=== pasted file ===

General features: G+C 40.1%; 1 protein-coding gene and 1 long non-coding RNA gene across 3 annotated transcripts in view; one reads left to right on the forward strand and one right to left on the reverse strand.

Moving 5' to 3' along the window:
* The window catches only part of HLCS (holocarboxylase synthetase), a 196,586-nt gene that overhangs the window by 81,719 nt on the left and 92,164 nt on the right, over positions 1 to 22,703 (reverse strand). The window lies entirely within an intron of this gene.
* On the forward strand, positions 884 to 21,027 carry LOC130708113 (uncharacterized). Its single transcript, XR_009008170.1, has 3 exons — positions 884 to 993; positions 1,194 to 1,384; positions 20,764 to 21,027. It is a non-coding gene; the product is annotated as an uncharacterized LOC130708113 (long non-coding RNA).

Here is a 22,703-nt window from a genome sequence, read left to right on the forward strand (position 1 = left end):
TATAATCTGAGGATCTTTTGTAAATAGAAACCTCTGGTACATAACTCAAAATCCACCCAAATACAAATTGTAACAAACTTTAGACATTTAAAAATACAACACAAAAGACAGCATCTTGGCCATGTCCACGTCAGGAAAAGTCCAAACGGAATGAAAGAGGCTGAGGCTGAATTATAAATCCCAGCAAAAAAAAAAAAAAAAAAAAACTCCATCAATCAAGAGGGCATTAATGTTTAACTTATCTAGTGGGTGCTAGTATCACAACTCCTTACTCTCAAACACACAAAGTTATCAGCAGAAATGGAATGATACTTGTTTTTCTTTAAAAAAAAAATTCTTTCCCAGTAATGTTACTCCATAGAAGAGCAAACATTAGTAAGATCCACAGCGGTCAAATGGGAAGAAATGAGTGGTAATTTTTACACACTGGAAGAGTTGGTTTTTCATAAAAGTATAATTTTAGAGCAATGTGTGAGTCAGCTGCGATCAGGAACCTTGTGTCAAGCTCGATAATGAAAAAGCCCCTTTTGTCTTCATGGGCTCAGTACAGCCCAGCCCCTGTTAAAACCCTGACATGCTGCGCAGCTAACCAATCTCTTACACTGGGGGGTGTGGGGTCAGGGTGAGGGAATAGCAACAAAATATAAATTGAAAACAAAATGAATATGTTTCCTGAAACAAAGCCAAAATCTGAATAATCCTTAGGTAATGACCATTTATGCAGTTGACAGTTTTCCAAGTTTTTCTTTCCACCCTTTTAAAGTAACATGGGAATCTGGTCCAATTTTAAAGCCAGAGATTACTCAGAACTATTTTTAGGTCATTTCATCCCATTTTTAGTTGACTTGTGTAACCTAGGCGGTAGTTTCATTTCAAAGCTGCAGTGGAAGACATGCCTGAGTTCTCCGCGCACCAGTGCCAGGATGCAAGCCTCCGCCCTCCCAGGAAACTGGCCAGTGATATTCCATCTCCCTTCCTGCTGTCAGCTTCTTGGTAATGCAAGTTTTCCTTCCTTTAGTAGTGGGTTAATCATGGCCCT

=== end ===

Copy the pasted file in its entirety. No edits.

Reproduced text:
General features: G+C 40.1%; 1 protein-coding gene and 1 long non-coding RNA gene across 3 annotated transcripts in view; one reads left to right on the forward strand and one right to left on the reverse strand.

Moving 5' to 3' along the window:
* The window catches only part of HLCS (holocarboxylase synthetase), a 196,586-nt gene that overhangs the window by 81,719 nt on the left and 92,164 nt on the right, over positions 1 to 22,703 (reverse strand). The window lies entirely within an intron of this gene.
* On the forward strand, positions 884 to 21,027 carry LOC130708113 (uncharacterized). Its single transcript, XR_009008170.1, has 3 exons — positions 884 to 993; positions 1,194 to 1,384; positions 20,764 to 21,027. It is a non-coding gene; the product is annotated as an uncharacterized LOC130708113 (long non-coding RNA).

Here is a 22,703-nt window from a genome sequence, read left to right on the forward strand (position 1 = left end):
TATAATCTGAGGATCTTTTGTAAATAGAAACCTCTGGTACATAACTCAAAATCCACCCAAATACAAATTGTAACAAACTTTAGACATTTAAAAATACAACACAAAAGACAGCATCTTGGCCATGTCCACGTCAGGAAAAGTCCAAACGGAATGAAAGAGGCTGAGGCTGAATTATAAATCCCAGCAAAAAAAAAAAAAAAAAAAAACTCCATCAATCAAGAGGGCATTAATGTTTAACTTATCTAGTGGGTGCTAGTATCACAACTCCTTACTCTCAAACACACAAAGTTATCAGCAGAAATGGAATGATACTTGTTTTTCTTTAAAAAAAAAATTCTTTCCCAGTAATGTTACTCCATAGAAGAGCAAACATTAGTAAGATCCACAGCGGTCAAATGGGAAGAAATGAGTGGTAATTTTTACACACTGGAAGAGTTGGTTTTTCATAAAAGTATAATTTTAGAGCAATGTGTGAGTCAGCTGCGATCAGGAACCTTGTGTCAAGCTCGATAATGAAAAAGCCCCTTTTGTCTTCATGGGCTCAGTACAGCCCAGCCCCTGTTAAAACCCTGACATGCTGCGCAGCTAACCAATCTCTTACACTGGGGGGTGTGGGGTCAGGGTGAGGGAATAGCAACAAAATATAAATTGAAAACAAAATGAATATGTTTCCTGAAACAAAGCCAAAATCTGAATAATCCTTAGGTAATGACCATTTATGCAGTTGACAGTTTTCCAAGTTTTTCTTTCCACCCTTTTAAAGTAACATGGGAATCTGGTCCAATTTTAAAGCCAGAGATTACTCAGAACTATTTTTAGGTCATTTCATCCCATTTTTAGTTGACTTGTGTAACCTAGGCGGTAGTTTCATTTCAAAGCTGCAGTGGAAGACATGCCTGAGTTCTCCGCGCACCAGTGCCAGGATGCAAGCCTCCGCCCTCCCAGGAAACTGGCCAGTGATATTCCATCTCCCTTCCTGCTGTCAGCTTCTTGGTAATGCAAGTTTTCCTTCCTTTAGTAGTGGGTTAATCATGGCCCT